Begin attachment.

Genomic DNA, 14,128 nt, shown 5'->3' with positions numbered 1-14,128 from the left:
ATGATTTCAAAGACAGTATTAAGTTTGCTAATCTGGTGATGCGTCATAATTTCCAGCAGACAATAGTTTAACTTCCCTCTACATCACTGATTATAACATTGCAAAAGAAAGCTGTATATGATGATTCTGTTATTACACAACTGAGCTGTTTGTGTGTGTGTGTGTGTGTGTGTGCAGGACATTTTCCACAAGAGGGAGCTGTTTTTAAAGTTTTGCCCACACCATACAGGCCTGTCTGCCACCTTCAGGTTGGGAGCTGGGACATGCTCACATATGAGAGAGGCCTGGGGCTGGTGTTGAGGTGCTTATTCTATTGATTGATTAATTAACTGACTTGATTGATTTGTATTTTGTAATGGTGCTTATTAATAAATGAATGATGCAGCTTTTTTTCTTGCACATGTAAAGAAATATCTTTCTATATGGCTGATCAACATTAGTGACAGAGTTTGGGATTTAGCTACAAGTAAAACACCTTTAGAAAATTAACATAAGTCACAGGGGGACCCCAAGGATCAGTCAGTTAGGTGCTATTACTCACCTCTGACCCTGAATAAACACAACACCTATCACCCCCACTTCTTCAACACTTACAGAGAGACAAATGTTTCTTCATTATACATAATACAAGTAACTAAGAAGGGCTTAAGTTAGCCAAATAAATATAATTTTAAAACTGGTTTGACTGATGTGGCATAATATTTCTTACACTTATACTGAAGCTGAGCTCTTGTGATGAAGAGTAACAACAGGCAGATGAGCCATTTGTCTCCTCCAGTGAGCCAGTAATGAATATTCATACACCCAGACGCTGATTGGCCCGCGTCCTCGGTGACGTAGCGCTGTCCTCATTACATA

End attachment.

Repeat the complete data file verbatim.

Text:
Genomic DNA, 14,128 nt, shown 5'->3' with positions numbered 1-14,128 from the left:
ATGATTTCAAAGACAGTATTAAGTTTGCTAATCTGGTGATGCGTCATAATTTCCAGCAGACAATAGTTTAACTTCCCTCTACATCACTGATTATAACATTGCAAAAGAAAGCTGTATATGATGATTCTGTTATTACACAACTGAGCTGTTTGTGTGTGTGTGTGTGTGTGTGTGCAGGACATTTTCCACAAGAGGGAGCTGTTTTTAAAGTTTTGCCCACACCATACAGGCCTGTCTGCCACCTTCAGGTTGGGAGCTGGGACATGCTCACATATGAGAGAGGCCTGGGGCTGGTGTTGAGGTGCTTATTCTATTGATTGATTAATTAACTGACTTGATTGATTTGTATTTTGTAATGGTGCTTATTAATAAATGAATGATGCAGCTTTTTTTCTTGCACATGTAAAGAAATATCTTTCTATATGGCTGATCAACATTAGTGACAGAGTTTGGGATTTAGCTACAAGTAAAACACCTTTAGAAAATTAACATAAGTCACAGGGGGACCCCAAGGATCAGTCAGTTAGGTGCTATTACTCACCTCTGACCCTGAATAAACACAACACCTATCACCCCCACTTCTTCAACACTTACAGAGAGACAAATGTTTCTTCATTATACATAATACAAGTAACTAAGAAGGGCTTAAGTTAGCCAAATAAATATAATTTTAAAACTGGTTTGACTGATGTGGCATAATATTTCTTACACTTATACTGAAGCTGAGCTCTTGTGATGAAGAGTAACAACAGGCAGATGAGCCATTTGTCTCCTCCAGTGAGCCAGTAATGAATATTCATACACCCAGACGCTGATTGGCCCGCGTCCTCGGTGACGTAGCGCTGTCCTCATTACATA